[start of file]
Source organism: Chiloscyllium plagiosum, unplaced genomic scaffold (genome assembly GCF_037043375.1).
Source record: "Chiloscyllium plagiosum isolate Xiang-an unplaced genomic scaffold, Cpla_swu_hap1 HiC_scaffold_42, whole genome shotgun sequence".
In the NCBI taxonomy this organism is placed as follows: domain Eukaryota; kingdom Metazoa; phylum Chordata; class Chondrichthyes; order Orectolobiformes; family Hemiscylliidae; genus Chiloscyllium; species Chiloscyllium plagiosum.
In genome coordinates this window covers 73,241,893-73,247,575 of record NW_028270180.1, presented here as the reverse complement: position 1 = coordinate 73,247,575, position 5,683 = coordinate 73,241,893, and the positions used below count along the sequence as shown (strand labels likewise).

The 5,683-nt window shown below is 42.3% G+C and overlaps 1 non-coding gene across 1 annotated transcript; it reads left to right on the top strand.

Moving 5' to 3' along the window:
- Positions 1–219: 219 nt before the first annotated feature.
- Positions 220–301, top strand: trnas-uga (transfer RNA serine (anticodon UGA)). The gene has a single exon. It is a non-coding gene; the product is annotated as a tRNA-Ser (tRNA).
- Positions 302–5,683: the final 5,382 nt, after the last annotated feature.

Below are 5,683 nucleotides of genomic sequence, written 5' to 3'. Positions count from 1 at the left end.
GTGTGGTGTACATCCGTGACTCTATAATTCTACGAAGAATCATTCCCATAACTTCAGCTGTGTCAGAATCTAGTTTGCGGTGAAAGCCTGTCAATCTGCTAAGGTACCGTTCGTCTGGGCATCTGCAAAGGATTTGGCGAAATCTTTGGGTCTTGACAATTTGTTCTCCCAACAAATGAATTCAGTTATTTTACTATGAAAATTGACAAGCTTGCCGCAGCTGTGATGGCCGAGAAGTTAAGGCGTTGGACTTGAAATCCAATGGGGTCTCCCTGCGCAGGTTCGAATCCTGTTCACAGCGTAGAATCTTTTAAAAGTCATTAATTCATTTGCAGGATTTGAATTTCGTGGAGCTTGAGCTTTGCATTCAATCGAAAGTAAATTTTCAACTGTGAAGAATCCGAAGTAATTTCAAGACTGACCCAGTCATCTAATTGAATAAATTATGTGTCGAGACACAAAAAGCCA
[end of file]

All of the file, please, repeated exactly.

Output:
Source organism: Chiloscyllium plagiosum, unplaced genomic scaffold (genome assembly GCF_037043375.1).
Source record: "Chiloscyllium plagiosum isolate Xiang-an unplaced genomic scaffold, Cpla_swu_hap1 HiC_scaffold_42, whole genome shotgun sequence".
In the NCBI taxonomy this organism is placed as follows: domain Eukaryota; kingdom Metazoa; phylum Chordata; class Chondrichthyes; order Orectolobiformes; family Hemiscylliidae; genus Chiloscyllium; species Chiloscyllium plagiosum.
In genome coordinates this window covers 73,241,893-73,247,575 of record NW_028270180.1, presented here as the reverse complement: position 1 = coordinate 73,247,575, position 5,683 = coordinate 73,241,893, and the positions used below count along the sequence as shown (strand labels likewise).

The 5,683-nt window shown below is 42.3% G+C and overlaps 1 non-coding gene across 1 annotated transcript; it reads left to right on the top strand.

Moving 5' to 3' along the window:
- Positions 1–219: 219 nt before the first annotated feature.
- Positions 220–301, top strand: trnas-uga (transfer RNA serine (anticodon UGA)). The gene has a single exon. It is a non-coding gene; the product is annotated as a tRNA-Ser (tRNA).
- Positions 302–5,683: the final 5,382 nt, after the last annotated feature.

Below are 5,683 nucleotides of genomic sequence, written 5' to 3'. Positions count from 1 at the left end.
GTGTGGTGTACATCCGTGACTCTATAATTCTACGAAGAATCATTCCCATAACTTCAGCTGTGTCAGAATCTAGTTTGCGGTGAAAGCCTGTCAATCTGCTAAGGTACCGTTCGTCTGGGCATCTGCAAAGGATTTGGCGAAATCTTTGGGTCTTGACAATTTGTTCTCCCAACAAATGAATTCAGTTATTTTACTATGAAAATTGACAAGCTTGCCGCAGCTGTGATGGCCGAGAAGTTAAGGCGTTGGACTTGAAATCCAATGGGGTCTCCCTGCGCAGGTTCGAATCCTGTTCACAGCGTAGAATCTTTTAAAAGTCATTAATTCATTTGCAGGATTTGAATTTCGTGGAGCTTGAGCTTTGCATTCAATCGAAAGTAAATTTTCAACTGTGAAGAATCCGAAGTAATTTCAAGACTGACCCAGTCATCTAATTGAATAAATTATGTGTCGAGACACAAAAAGCCA